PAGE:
“This hidden offshore sector is large enough to make a significant difference to all of our conventional measures of inequality," says James Henry, former McKinsey & Co. chief economist and author of The Price of Offshore Revisited.
(27 July 2012) - According to a new report by the Tax Justice Network (TJN), at least $21 trillion of unreported private financial wealth was owned by wealthy individuals via tax havens at the end of 2010. The research, conducted by former McKinsey & Co. chief economist James Henry, was commissioned by the TJN to examine how much potential tax revenue is being sidelined from legitimate tax authorities, putting more pressure on middle class taxpayers. It comes as concerns continue to grow over the widening gulf between the rich and poor in countries around the world.
The report, The Price of Offshore Revisited, contends there may be as much as $32 trillion of hidden financial assets held offshore by high net worth individuals. The new research is thought to be one of the most detailed and rigours studies ever made of financial assets held in offshore financial centres and secrecy structures.
At the same time, the TJN has also issued an additional report entitled Inequality: You Don't Know the Half of it, which examines the fact that most recent studies on the issue of economic inequality have not taken into account this missing wealth. You Don't Know the Half of it means that the disparity between rich and poor is actually worse than we thought.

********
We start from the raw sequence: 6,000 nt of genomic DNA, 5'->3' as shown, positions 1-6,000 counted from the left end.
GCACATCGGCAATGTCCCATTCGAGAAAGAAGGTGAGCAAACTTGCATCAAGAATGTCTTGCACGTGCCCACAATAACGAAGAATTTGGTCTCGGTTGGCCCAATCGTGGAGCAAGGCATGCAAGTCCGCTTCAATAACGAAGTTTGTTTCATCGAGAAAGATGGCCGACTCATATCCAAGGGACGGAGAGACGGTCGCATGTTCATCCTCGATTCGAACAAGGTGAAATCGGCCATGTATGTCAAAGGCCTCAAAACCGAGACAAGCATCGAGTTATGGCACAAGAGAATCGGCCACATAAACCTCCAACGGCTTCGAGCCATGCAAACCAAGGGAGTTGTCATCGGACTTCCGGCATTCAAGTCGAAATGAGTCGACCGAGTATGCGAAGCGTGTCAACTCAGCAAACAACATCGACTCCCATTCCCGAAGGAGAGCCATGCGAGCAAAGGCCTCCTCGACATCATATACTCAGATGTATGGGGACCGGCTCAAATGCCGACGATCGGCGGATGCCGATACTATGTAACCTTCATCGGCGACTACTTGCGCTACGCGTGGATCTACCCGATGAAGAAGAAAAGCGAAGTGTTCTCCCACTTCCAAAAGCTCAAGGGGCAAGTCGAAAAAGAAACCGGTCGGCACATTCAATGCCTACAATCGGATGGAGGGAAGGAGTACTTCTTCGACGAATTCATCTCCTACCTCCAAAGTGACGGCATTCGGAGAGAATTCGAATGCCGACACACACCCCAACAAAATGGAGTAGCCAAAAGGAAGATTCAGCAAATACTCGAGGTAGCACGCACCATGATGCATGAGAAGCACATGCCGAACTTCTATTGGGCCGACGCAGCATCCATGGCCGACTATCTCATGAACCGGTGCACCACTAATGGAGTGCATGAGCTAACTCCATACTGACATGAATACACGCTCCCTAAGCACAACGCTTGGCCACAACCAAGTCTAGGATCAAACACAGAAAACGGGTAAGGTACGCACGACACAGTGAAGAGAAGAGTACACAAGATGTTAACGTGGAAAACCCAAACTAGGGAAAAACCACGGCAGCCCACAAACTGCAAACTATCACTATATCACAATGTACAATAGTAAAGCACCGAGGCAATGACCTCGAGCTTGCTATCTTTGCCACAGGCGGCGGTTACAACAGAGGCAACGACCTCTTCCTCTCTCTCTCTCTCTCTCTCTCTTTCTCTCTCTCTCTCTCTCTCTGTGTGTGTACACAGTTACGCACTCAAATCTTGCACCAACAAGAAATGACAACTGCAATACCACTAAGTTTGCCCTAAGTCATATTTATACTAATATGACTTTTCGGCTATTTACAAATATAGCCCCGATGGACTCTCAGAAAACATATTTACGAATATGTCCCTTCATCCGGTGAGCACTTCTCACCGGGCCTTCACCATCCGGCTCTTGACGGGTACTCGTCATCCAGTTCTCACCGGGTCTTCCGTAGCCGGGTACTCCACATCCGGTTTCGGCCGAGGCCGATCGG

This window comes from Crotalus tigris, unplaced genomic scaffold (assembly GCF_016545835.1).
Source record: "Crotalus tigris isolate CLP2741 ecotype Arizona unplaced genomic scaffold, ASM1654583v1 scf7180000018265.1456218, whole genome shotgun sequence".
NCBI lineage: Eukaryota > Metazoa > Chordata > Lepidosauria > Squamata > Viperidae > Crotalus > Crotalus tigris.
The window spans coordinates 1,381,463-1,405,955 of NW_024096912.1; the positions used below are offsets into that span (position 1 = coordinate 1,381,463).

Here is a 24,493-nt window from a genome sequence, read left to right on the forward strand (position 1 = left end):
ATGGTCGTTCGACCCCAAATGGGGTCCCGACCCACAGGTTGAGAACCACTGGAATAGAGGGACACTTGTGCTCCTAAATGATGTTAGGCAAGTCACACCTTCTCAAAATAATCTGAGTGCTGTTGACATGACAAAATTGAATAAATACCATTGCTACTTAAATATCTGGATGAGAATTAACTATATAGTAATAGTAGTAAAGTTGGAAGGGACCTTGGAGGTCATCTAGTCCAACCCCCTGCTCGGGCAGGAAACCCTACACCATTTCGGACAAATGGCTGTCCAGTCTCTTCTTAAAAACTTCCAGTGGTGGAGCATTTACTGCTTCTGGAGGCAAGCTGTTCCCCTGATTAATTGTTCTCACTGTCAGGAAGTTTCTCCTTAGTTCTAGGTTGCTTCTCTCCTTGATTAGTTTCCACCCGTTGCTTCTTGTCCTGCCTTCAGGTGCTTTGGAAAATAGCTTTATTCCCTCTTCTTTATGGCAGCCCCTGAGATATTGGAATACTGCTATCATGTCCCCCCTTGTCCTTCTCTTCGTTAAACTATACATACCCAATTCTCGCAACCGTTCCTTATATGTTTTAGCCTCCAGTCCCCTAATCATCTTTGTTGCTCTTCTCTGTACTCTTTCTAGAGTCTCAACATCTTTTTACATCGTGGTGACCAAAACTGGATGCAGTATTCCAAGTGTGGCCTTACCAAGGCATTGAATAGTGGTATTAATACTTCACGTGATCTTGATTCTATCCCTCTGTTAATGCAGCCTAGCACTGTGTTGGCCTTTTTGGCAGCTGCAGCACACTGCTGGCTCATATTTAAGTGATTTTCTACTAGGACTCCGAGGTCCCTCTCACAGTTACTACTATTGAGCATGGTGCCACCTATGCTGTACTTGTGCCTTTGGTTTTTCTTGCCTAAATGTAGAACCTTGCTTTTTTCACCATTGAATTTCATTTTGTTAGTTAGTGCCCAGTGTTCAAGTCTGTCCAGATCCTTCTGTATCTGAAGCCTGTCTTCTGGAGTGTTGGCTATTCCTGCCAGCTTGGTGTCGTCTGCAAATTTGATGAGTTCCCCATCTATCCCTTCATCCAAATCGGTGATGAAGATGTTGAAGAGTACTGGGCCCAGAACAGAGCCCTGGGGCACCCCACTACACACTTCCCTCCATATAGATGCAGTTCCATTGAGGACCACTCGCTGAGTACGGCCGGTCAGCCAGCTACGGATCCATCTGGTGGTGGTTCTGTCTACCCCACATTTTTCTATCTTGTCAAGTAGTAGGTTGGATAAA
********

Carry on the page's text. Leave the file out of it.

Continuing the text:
“This new report focuses our attention on a huge “black hole” in the world economy that has never before been measured – private offshore wealth, and the vast amounts of untaxed income that it produces," says Henry. "This at a time when governments around the world are starved for resources, and we are more conscious than ever of the costs of economic inequality.”
“This hidden offshore sector is large enough to make a significant difference to all of our conventional measures of inequality," Henry continues. And he points out who is complicit in hiding this wealth from being taxed. "It turns out that this offshore sector - which specializes in tax dodging ‐ is basically designed and operated, not by shady no-name banks located in sultry islands, but by the world’s largest private banks, law firms, and accounting firms, headquartered in First World capitals like London, New York, and Geneva."
In the end though, Henry points out that this study is good news for the economy. "The world has just located a huge pile of financial wealth that might be called upon to contribute to the solution of our most pressing global problems. We have an opportunity to think not only about how to prevent some of the abuses that have led to it, but also to think about how best to make use of the untaxed earnings that it generates.”
The Price of Offshore Revisited
Inequality: You Don't Know the Half of it
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